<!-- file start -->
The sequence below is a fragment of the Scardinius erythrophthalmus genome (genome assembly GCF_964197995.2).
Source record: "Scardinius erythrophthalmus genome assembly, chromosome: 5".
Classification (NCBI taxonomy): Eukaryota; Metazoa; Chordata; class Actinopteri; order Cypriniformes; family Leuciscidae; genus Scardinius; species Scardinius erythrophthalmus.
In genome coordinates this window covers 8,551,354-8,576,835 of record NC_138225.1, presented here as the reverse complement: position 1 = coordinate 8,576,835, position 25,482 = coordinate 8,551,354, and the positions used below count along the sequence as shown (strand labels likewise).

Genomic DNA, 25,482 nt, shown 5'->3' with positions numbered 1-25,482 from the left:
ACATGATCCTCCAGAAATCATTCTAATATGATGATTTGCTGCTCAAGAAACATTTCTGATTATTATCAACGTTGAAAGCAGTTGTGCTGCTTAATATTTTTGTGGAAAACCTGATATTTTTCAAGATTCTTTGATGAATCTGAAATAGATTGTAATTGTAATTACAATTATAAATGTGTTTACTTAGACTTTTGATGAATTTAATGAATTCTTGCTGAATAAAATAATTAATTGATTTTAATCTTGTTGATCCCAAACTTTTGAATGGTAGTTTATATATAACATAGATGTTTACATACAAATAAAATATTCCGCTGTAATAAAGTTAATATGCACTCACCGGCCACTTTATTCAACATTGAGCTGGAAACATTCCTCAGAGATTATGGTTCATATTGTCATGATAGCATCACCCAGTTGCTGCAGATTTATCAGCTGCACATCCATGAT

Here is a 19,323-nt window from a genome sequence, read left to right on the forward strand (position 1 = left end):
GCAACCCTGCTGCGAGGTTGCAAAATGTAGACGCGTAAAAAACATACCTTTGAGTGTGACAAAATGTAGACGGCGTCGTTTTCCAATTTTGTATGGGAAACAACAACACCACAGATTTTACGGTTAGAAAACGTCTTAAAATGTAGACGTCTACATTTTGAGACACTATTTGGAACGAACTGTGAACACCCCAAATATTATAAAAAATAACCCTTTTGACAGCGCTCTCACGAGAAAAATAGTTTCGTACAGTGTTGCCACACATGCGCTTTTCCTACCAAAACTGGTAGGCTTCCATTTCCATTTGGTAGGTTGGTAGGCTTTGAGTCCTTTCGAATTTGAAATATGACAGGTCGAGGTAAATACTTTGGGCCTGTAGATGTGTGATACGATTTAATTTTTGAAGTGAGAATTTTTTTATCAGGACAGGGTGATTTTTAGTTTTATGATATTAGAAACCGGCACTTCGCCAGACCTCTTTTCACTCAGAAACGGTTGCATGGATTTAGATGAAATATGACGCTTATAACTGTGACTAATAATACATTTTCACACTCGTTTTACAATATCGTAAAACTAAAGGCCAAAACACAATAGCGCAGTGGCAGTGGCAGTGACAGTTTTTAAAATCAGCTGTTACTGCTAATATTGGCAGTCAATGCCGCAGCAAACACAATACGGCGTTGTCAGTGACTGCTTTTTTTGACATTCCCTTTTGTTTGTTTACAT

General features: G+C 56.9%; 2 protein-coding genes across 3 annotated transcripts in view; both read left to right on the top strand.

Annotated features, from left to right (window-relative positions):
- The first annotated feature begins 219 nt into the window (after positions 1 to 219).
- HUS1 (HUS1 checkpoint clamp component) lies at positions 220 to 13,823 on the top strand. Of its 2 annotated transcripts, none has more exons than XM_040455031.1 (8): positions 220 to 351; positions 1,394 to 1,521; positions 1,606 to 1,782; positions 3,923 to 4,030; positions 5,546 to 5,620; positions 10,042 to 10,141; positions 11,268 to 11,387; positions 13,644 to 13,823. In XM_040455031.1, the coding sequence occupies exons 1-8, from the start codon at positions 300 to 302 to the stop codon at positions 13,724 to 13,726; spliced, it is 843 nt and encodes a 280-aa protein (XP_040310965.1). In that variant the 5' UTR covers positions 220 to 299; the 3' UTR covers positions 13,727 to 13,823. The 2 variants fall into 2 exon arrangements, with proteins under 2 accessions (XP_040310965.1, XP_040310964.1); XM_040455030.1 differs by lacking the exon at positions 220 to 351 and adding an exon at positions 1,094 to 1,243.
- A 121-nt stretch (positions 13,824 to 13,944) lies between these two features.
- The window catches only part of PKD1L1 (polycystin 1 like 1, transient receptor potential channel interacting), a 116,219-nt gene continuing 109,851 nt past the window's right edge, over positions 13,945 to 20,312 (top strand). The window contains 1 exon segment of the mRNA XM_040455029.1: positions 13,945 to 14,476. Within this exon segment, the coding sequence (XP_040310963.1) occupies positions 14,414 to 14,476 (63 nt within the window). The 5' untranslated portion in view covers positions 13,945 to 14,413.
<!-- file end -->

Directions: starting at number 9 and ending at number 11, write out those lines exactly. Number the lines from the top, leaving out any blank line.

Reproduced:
General features: G+C 56.9%; 2 protein-coding genes across 3 annotated transcripts in view; both read left to right on the top strand.

Annotated features, from left to right (window-relative positions):
- The first annotated feature begins 219 nt into the window (after positions 1 to 219).